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We're updating some of our styles...read on!

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We're updating some of our styles...read on!

Hi folks! Here at Redthreaded we're always striving to improve, and so we are making some changes to a few of our stock corset styles. These changes will be in effect on all new stock purchases going forward. Sale listings may or may not have the updates.  All front-opening busk styles (1860's, 1880's, S-Bend, Titanic styles) Will no longer have a busk underlap. This change is more in keeping with construction seen from the time periods. Will have a slightly more flexible busk. However, these busks are made of better quality steel, and feel more like the busks in our...

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The Making of the Ironwork Gown Pt. 4 - Assembly & Conclusion

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The Making of the Ironwork Gown Pt. 4 - Assembly & Conclusion

Part Three According to my notes, I began sewing actual seams ten days before the Gala. The bodice applique wasn't even done yet. I know.   Actual assembly of this gown was quite straightforward, and I banked upon that fact. I have worked with deadlines like this before. I knew I could just about make a gown like this in a week, but I cut it very close. It helped that I was aiming for a visual replica. I serged seam allowances and machined as much as I could. My reasoning was that true historical accuracy went out the window...

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NEW PATTERN: 1780's Front Lacing Stays

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NEW PATTERN: 1780's Front Lacing Stays

Our #1 pattern request ever is now available in digital and printed form. HOORAY! The pattern includes an optional stomacher, and features alterable side and center back seams. The front lacing means very easy dressing without help.  Individually sized patterns are available here on the website, digital patterns are on our Digital Etsy Shop. This style also works well with Synthetic Whalebone. Read about how to convert our patterns from steel to synthetic here. While this post was written with our earlier Georgian stays pattern in mind, the same concepts apply to the 1780's pattern.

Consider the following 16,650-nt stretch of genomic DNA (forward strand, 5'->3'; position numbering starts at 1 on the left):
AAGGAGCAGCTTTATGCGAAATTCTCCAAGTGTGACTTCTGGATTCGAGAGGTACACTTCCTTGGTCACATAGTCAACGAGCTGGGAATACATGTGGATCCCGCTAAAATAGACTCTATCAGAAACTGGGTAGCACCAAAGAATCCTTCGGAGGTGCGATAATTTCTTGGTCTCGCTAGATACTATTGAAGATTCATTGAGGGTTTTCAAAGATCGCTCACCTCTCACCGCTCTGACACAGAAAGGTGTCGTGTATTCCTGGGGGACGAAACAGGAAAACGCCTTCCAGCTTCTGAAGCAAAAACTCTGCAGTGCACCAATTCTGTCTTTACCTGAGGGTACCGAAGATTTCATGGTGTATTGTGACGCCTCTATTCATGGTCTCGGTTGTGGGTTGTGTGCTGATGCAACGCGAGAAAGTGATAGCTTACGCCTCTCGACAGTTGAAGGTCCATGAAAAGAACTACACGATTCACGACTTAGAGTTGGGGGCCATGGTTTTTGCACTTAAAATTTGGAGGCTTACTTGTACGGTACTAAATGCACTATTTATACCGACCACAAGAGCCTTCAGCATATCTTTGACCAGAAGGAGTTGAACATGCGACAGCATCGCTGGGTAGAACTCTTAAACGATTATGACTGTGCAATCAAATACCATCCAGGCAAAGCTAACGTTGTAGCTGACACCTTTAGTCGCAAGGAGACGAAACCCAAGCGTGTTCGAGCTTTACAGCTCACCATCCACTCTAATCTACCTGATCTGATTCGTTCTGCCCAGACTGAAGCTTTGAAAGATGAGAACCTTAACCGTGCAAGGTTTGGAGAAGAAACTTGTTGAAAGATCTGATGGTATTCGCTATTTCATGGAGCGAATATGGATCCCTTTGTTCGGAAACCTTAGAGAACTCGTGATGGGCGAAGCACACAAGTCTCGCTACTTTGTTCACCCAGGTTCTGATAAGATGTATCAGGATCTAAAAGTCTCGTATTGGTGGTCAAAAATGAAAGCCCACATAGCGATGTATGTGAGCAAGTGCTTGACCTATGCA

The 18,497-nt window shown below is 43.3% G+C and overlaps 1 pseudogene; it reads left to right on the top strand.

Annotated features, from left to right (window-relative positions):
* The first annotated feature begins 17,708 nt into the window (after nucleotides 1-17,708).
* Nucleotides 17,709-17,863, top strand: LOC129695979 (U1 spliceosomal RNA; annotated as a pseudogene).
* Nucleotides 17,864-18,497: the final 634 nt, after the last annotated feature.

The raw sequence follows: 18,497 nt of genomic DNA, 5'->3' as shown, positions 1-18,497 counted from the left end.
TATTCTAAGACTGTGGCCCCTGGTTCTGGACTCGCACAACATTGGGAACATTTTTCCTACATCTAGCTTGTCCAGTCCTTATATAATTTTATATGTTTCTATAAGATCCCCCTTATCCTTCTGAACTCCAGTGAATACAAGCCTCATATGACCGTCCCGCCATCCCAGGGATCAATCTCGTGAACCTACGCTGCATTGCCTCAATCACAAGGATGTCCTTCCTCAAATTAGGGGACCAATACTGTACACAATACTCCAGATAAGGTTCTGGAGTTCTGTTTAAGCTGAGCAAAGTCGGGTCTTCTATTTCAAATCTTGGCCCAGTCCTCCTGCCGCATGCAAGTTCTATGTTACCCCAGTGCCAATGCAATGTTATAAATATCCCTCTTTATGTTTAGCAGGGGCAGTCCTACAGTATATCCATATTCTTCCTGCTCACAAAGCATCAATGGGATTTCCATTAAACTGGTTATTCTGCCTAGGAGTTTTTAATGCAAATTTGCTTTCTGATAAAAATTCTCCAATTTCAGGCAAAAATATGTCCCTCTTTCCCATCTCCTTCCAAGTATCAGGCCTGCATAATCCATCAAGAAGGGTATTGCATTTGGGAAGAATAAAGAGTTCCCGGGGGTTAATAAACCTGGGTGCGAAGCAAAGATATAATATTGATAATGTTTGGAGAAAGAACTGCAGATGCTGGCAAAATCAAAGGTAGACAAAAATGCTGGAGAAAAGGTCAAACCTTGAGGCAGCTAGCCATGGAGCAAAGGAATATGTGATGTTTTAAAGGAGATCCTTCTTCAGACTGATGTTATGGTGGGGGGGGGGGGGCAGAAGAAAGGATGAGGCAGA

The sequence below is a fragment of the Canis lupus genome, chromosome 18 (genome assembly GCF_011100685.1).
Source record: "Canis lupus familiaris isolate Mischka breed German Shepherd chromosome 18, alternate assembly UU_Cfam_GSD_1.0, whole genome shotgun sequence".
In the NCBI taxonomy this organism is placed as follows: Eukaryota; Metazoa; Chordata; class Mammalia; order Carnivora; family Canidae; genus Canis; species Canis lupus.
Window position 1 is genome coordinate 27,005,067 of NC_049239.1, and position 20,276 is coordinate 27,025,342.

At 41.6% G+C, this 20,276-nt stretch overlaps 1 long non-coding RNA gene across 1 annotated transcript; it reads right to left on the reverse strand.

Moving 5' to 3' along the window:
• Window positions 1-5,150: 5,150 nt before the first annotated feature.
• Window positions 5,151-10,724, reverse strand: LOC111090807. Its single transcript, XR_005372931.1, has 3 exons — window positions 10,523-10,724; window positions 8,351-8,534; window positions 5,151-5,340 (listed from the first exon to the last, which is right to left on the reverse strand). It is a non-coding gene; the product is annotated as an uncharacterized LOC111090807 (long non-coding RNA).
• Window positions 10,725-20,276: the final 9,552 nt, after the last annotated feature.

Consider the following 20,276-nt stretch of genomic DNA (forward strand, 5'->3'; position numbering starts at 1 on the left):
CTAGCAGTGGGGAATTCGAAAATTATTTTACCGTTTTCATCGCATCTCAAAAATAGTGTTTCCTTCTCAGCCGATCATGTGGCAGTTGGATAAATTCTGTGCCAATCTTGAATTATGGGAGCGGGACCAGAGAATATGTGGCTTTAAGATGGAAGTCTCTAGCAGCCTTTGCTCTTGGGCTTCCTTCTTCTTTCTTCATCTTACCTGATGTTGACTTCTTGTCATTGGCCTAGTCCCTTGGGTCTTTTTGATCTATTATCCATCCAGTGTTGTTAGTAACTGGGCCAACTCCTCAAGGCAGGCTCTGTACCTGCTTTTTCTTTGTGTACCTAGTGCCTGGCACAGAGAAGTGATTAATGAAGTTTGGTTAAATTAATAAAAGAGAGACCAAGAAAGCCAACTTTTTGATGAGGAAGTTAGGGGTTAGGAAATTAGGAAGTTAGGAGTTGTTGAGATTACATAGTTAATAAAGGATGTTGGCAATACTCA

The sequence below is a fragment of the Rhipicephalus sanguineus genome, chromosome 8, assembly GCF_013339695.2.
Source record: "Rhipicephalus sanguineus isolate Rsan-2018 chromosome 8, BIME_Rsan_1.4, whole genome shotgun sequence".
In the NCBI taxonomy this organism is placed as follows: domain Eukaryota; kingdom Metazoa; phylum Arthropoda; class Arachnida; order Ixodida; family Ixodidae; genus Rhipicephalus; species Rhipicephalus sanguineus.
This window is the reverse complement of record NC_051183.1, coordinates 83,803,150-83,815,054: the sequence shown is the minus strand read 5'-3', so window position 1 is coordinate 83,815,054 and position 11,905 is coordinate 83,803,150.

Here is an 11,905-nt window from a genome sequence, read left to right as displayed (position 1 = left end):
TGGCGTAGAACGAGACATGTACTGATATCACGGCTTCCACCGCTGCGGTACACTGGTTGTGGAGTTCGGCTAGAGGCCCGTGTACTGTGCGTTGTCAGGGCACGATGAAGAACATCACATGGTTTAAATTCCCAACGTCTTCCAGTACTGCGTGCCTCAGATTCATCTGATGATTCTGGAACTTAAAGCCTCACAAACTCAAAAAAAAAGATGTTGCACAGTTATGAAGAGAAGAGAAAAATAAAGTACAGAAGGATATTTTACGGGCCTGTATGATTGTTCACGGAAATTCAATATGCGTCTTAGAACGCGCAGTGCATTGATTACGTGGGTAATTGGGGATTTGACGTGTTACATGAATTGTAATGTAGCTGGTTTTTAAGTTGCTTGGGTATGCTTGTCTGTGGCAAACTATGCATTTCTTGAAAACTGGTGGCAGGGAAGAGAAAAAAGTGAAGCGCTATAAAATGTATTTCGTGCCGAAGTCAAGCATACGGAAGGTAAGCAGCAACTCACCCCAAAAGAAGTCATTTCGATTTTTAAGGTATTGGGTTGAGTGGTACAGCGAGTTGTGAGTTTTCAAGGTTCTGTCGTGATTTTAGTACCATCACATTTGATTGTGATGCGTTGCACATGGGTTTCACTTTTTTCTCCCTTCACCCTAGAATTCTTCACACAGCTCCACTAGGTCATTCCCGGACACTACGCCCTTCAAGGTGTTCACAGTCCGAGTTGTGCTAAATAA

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The Making of the Ironwork Gown Pt. 3 - The Applique

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The Making of the Ironwork Gown Pt. 3 - The Applique

Part Two This is the part that everyone asks me about--the appliqué. The biggest problem to solve with the appliqué was the transfer of the motif to the velvet. I have Michaela de Bruce to thank for sharing the technique she used for her Elsa cape. She used spray adhesive to fix printed templates to the backing of heat-n-bond, and then cut all layers. I had to get more full scale copies printed, but it was by far the simplest and fastest method of transfer.   APPLIQUÉ TUTORIAL My appliqué process went like this: Cut all gown panels in silk...

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The Making of the Ironwork Gown Pt. 2 - Digitizing & Patterning

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The Making of the Ironwork Gown Pt. 2 - Digitizing & Patterning

Part one I knew that a digitized motif would be best, but I had absolutely no experience with any computer drafting or vector program. I planned to outsource this part of the project. Two commissions fell through before I gave up and did it myself. I googled “open source Illustrator,” downloaded Inkscape, and learned some extremely basic techniques. DIGITIZATION TUTORIAL Here is the crash-course process which allowed me to digitize the bulk of the motif in a single afternoon. I will not get into the specific mechanics of these steps—there are already tutorials and program help guides for that. But...

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